Others are less alarmist. Bruce Knight, vice-president for public policy at the larger and more conservative National Corn Growers Association, based in St Louis, Missouri, blames public ignorance of the technology rather than the biotech industry. "If we can make good, sound, science-based decisions, we should be able to work through this," he says.
Monsanto spokeswoman Lori Fisher doesn't believe initiatives such as ADM's will have much impact. In the long run, she says, most farmers will continue to grow GM crops because it makes economic sense. But in the meantime, GM crops are being attacked on other fronts. In December, a lawsuit will be filed against biotech giants Monsanto, DuPont and Novartis, as well as various grain processing and seed companies, accusing them of restricting farmers' freedom to choose what seed they plant. The unprecedented action—which will be filed in up to 30 countries—will be brought jointly by two groups in Washington DC, the Foundation on Economic Trends, headed by anti-biotech activist Jeremy Rifkin, and the National Family Farm Coalition, plus individual farmers across North America, Latin America, Asia and Europe.
Michael Hausfeld, one of the lawyers working on the lawsuit, argues that companies have gained too much control of farming practices through their dominance of the market and ownership of patents on GM seed. "When you get to have enough power that what you do affects the entire market, rather than a subset of the market, then that's restraint of trade," he claims.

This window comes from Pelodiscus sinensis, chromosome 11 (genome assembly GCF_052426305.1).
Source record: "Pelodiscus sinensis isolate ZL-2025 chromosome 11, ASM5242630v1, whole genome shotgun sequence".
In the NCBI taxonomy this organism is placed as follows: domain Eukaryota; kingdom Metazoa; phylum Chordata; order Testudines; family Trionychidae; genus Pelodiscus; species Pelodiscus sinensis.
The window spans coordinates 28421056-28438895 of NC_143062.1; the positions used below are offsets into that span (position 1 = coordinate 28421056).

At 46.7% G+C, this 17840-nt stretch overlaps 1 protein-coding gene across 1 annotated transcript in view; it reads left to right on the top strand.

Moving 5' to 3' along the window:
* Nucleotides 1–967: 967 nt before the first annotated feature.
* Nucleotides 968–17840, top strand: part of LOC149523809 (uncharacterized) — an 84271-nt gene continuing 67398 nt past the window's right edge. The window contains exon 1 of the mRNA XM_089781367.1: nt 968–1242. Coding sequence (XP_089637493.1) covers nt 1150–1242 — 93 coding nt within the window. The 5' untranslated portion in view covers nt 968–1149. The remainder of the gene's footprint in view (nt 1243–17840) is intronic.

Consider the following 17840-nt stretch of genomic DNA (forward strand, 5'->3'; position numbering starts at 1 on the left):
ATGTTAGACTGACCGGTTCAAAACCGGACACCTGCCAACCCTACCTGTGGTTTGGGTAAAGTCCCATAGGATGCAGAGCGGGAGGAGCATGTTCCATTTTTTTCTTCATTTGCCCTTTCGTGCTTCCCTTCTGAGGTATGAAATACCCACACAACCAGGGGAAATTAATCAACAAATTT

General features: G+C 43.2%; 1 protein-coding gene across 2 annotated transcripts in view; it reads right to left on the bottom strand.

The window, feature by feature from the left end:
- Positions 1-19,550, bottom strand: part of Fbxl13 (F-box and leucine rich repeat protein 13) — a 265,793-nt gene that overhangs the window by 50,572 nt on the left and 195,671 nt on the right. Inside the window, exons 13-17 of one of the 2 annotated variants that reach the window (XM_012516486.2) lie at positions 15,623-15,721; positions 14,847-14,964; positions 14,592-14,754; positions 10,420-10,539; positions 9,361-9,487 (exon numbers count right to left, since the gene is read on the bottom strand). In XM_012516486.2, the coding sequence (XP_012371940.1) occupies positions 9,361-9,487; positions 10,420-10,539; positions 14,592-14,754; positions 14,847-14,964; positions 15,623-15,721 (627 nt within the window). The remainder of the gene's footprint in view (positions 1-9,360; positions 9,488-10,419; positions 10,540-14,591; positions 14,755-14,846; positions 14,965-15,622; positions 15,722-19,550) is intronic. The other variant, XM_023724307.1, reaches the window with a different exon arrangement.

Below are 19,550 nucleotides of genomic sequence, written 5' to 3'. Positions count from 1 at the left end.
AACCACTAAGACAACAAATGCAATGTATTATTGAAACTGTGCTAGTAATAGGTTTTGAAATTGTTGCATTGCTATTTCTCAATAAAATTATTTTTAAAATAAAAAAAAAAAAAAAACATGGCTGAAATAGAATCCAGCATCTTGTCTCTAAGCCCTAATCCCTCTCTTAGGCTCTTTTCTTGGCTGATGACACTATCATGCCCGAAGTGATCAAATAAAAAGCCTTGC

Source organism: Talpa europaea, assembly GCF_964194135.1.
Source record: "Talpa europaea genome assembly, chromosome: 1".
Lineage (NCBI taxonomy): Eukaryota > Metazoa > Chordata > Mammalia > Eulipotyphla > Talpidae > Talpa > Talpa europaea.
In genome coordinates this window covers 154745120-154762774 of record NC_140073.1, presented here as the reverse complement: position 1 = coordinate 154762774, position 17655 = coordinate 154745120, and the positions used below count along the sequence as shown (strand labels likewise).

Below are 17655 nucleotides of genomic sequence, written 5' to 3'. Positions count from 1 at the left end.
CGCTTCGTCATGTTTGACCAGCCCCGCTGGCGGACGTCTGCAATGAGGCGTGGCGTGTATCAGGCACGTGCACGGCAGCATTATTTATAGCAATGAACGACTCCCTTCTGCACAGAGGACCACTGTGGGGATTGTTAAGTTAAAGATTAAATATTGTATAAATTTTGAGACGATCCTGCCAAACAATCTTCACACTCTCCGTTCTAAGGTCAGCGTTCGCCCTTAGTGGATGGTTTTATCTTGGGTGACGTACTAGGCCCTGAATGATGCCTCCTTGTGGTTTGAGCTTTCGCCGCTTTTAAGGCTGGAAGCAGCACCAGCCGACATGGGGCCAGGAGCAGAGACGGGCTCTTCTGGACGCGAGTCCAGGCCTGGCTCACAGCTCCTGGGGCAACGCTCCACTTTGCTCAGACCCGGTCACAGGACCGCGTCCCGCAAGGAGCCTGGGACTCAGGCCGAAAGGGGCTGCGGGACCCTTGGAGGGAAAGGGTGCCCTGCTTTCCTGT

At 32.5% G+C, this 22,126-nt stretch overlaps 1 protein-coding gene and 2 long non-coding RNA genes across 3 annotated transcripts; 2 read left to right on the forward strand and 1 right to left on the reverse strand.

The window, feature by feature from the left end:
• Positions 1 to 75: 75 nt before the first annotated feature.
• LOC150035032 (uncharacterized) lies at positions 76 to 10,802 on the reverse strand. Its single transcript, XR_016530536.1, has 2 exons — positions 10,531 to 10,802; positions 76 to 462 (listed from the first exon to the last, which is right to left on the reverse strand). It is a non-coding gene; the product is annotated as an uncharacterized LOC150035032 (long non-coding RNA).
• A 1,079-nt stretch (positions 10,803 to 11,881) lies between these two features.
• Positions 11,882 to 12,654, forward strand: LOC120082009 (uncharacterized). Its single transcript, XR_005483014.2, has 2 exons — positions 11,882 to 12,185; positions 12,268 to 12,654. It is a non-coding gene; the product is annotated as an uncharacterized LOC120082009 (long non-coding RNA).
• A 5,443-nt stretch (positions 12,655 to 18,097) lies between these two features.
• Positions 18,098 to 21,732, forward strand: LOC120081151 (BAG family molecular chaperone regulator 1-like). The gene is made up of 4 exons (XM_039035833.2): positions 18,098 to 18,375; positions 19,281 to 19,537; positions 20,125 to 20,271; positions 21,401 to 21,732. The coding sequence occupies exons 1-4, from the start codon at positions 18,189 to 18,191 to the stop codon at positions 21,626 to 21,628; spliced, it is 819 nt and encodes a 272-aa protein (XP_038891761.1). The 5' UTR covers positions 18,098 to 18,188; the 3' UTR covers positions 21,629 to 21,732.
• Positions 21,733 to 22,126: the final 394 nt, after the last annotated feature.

In February, another lawsuit was filed against the US Environmental Protection Agency (EPA), seeking to overturn existing approvals of crops that produce the Bt toxin, on the grounds that their environmental safety hadn't been adequately tested (New Scientist, 27 February, p 6).
Both lawsuits are likely to rumble on for years, causing further uncertainty in the corn belt. "I think farmers are unfortunately caught in the middle," says Joseph Mendelson, a lawyer with the International Center for Technology Assessment, a pressure group in Washington DC that is backing the action against the EPA.
But as unease over GM crops in the US begins to break into the mainstream, the legal wrangling may be the least of the farmers' worries: they still don't know what prices they will get for this year's GM crops. "We're going into the harvest with a great deal of uncertainty," says Knight.
Acreage of GM crops planted in the US